Within the next few years the bank credit cards in your wallet are going to get a whole lot smarter -- and you'll be better protected from the kind of fraudulent credit card transactions that can take a great deal of your time and energy to straighten out.
MasterCard and Visa both have announced in the past several months that they will be requiring U.S. banks that issue their credit cards to upgrade to EMV technology. (EMV stands for Europay, MasterCard and Visa, which were the partners that first introduced the technology in Europe.) The new credit cards have embedded microchips in them that help make transactions more secure. You'll also hear these cards referred to as smart cards, chip cards or chip and PIN cards.
Most U.S. credit cards today are the magnetic stripe, swipe style of card. Information about your credit card account is stored in this magnetic stripe without being encrypted (protected). That makes these cards relatively easy for thieves to duplicate, since they can obtain information from the card about your account number, the card's expiration date, and other security data, according to a recent article in Consumer Reports magazine.
The fraudulent use of credit cards in the United States is a serious problem both for credit card holders and for credit card issuers. Although U.S. consumers make about one-quarter (27 percent) of all credit card transactions worldwide, almost half of all credit card theft and fraud (47 percent) occurs in this country.
U.S. consumers are among the last credit card customers who are getting the benefit of the more secure EMV technology. Smart credit cards have been used successfully in Europe, Japan and other countries for several years, a fact that some U.S. citizens traveling abroad have found out the hard way. When they've tried to use their magnetic strip credit cards in some overseas locations, such as automated ticketing machines, they find the cards simply don't work because the new EMV technology may not accept magnetic stripe cards.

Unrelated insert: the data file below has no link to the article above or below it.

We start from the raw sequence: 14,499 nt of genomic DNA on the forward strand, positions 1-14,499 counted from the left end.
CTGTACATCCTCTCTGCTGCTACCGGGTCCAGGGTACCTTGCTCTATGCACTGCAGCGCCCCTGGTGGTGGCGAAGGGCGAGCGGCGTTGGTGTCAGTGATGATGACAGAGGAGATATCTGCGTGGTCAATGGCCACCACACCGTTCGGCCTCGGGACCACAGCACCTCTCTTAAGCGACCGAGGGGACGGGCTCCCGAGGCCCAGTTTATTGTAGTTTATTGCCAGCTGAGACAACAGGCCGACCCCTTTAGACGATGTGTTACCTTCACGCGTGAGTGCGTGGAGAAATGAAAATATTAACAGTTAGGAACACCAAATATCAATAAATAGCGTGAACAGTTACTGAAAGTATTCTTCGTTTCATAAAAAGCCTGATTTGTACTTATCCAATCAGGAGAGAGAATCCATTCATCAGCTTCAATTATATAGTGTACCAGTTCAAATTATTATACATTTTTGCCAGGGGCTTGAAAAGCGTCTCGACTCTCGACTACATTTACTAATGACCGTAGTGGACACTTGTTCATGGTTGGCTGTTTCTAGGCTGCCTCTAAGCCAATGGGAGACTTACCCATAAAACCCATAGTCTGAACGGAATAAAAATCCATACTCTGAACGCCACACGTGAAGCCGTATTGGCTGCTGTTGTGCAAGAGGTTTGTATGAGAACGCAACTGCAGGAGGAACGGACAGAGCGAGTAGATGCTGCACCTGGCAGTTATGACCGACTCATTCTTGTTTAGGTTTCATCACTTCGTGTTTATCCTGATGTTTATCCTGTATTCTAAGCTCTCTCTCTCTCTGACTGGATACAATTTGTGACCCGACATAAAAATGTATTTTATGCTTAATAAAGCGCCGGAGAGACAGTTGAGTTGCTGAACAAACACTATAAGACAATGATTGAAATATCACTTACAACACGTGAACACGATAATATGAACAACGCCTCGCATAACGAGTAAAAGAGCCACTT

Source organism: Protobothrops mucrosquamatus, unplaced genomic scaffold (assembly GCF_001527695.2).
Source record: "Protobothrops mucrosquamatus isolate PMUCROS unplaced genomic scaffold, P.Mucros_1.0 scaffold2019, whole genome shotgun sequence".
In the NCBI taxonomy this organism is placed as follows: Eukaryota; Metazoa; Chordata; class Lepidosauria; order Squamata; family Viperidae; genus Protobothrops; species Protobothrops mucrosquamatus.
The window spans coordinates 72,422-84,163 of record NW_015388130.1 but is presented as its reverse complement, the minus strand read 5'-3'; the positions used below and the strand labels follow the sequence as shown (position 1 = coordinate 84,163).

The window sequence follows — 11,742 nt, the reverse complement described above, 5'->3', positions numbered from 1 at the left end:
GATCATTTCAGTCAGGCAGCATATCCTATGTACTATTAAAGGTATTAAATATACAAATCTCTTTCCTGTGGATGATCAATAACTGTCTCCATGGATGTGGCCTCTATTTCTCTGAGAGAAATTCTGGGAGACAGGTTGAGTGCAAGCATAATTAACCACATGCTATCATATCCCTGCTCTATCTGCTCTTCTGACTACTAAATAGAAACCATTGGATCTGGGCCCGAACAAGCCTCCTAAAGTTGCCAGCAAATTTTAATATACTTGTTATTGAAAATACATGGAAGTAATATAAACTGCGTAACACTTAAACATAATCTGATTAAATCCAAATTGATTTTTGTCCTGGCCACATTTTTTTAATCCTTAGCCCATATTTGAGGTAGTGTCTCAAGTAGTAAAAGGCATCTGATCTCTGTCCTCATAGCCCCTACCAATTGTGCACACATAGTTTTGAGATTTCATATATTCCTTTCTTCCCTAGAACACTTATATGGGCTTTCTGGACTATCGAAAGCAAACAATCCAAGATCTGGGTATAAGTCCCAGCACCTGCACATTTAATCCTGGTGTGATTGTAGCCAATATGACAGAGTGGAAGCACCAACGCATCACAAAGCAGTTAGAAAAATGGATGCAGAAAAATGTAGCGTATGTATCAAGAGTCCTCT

When you receive your own smart credit card, it probably won't look much different than the card you already have, but the transactions you make with it will be much more secure. That's because of the microprocessor in the card, which will communicate with the payment terminal using encrypted (specially coded) data. This secure, two-way communication prevents thieves from using a card reader to extract information from your card and then manufacture counterfeit cards from the data they obtain.
Although some EMV systems are set up to accept transactions with a customer's signature, others require that credit card holders use a PIN number for every transaction. The PIN number adds another level of security to credit card transactions.
EMV's wireless capabilities also will allow customers to use their credit cards without contacting the terminal at all -- a simple wave of a card close to a payment terminal will register the necessary account information. That helps increase your card's security in a location like a restaurant, since the waiter will no longer disappear with your credit card, but can actually bring a wireless terminal to the table so that your card never leaves your possession.
Some U.S. credit cards in circulation already have the smart card chip. Chase and Wells Fargo, for example, have both been issuing smart cards to some of their high-end customers, especially those who are frequent international travelers.
MasterCard and Visa have set an April 2013 deadline for the banks that issue credit cards to adopt the EMV technology. Retail stores, restaurants and anyone else who accepts credit cards will have until October 2015 to upgrade their system to accept the new cards. If they don't upgrade, they will be liable for any credit card fraud that occurs on their payment systems.
You'll be hearing more about smart cards as the deadlines for adopting EMV technology come closer. In the meantime it's good to know that your credit cards will soon be safer than ever for you to use.